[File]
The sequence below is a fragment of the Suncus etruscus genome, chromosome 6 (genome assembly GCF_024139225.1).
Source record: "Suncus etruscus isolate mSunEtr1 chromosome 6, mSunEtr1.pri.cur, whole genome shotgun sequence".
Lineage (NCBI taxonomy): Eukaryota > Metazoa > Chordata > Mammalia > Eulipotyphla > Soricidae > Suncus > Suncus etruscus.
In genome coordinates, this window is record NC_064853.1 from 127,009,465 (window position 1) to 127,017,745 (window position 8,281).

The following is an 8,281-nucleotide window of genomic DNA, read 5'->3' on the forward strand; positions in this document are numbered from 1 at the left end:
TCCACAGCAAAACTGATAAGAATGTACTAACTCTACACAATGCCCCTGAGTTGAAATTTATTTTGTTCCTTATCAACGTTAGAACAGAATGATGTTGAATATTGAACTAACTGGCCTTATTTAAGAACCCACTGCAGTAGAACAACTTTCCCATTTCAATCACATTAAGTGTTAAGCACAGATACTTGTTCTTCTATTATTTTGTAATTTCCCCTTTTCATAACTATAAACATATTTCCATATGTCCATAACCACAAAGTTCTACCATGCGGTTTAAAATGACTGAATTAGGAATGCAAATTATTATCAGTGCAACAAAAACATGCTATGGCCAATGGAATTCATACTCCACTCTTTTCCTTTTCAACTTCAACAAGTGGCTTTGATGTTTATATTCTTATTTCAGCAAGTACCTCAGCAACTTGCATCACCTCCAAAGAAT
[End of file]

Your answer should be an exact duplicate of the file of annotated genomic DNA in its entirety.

The sequence below is a fragment of the Suncus etruscus genome, chromosome 6 (genome assembly GCF_024139225.1).
Source record: "Suncus etruscus isolate mSunEtr1 chromosome 6, mSunEtr1.pri.cur, whole genome shotgun sequence".
Lineage (NCBI taxonomy): Eukaryota > Metazoa > Chordata > Mammalia > Eulipotyphla > Soricidae > Suncus > Suncus etruscus.
In genome coordinates, this window is record NC_064853.1 from 127,009,465 (window position 1) to 127,017,745 (window position 8,281).

The following is an 8,281-nucleotide window of genomic DNA, read 5'->3' on the forward strand; positions in this document are numbered from 1 at the left end:
TCCACAGCAAAACTGATAAGAATGTACTAACTCTACACAATGCCCCTGAGTTGAAATTTATTTTGTTCCTTATCAACGTTAGAACAGAATGATGTTGAATATTGAACTAACTGGCCTTATTTAAGAACCCACTGCAGTAGAACAACTTTCCCATTTCAATCACATTAAGTGTTAAGCACAGATACTTGTTCTTCTATTATTTTGTAATTTCCCCTTTTCATAACTATAAACATATTTCCATATGTCCATAACCACAAAGTTCTACCATGCGGTTTAAAATGACTGAATTAGGAATGCAAATTATTATCAGTGCAACAAAAACATGCTATGGCCAATGGAATTCATACTCCACTCTTTTCCTTTTCAACTTCAACAAGTGGCTTTGATGTTTATATTCTTATTTCAGCAAGTACCTCAGCAACTTGCATCACCTCCAAAGAAT